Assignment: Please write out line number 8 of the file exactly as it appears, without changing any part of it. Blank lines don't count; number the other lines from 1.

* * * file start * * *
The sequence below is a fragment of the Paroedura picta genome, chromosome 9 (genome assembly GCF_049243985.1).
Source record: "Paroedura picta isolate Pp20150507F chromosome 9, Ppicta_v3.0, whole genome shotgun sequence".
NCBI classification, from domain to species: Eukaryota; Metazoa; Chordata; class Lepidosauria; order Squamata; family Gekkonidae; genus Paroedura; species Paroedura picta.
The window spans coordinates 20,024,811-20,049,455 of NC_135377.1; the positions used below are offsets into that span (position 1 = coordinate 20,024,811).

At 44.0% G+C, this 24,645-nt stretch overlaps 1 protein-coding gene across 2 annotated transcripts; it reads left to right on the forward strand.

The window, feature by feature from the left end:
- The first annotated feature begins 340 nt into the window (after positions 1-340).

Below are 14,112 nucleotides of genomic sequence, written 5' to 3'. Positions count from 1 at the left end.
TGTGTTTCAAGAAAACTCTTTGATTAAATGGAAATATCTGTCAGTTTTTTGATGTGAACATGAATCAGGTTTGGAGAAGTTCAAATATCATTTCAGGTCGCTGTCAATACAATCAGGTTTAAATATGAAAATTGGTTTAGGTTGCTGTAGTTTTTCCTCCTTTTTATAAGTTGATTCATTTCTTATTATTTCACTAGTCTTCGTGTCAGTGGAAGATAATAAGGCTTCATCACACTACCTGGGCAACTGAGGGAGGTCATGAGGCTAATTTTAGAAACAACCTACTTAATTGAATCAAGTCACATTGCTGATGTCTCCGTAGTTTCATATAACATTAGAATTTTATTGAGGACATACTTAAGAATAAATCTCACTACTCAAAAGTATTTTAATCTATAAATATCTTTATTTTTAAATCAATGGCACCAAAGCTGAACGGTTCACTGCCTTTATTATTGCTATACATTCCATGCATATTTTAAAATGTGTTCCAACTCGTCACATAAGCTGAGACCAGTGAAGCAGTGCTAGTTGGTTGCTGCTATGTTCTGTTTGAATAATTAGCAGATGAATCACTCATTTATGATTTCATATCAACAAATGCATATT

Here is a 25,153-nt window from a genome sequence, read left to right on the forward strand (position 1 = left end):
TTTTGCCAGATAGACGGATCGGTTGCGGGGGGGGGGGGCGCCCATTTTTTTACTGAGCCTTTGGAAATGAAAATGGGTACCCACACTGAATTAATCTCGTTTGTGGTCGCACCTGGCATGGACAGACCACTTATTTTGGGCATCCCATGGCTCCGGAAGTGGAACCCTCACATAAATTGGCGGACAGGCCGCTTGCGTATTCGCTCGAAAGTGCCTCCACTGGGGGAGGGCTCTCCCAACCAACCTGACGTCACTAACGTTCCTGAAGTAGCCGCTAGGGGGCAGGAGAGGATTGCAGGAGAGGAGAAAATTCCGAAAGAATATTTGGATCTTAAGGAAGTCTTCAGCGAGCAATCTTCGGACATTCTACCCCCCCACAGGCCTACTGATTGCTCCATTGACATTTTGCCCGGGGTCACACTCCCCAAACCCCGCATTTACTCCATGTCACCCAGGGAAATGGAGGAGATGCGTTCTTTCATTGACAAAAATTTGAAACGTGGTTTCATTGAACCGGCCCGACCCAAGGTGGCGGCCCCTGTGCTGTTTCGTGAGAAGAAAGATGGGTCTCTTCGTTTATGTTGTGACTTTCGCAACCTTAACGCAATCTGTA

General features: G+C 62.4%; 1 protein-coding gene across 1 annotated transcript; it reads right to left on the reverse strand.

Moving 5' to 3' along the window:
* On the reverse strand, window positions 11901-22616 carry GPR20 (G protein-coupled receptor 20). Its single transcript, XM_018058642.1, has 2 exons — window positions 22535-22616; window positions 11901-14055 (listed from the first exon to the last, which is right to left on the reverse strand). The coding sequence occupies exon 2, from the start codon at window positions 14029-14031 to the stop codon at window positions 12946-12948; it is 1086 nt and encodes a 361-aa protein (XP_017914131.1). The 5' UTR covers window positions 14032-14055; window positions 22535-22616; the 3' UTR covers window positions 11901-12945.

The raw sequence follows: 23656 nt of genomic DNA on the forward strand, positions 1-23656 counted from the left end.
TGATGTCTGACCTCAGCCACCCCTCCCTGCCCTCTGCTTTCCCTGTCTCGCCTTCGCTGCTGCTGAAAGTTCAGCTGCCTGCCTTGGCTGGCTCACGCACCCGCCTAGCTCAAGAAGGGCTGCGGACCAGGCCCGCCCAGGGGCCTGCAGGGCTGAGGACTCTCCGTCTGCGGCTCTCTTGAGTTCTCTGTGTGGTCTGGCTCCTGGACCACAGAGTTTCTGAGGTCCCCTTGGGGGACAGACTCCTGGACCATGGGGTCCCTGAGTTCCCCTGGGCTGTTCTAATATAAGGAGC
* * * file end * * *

Below are 14,112 nucleotides of genomic sequence, written 5' to 3'. Positions count from 1 at the left end.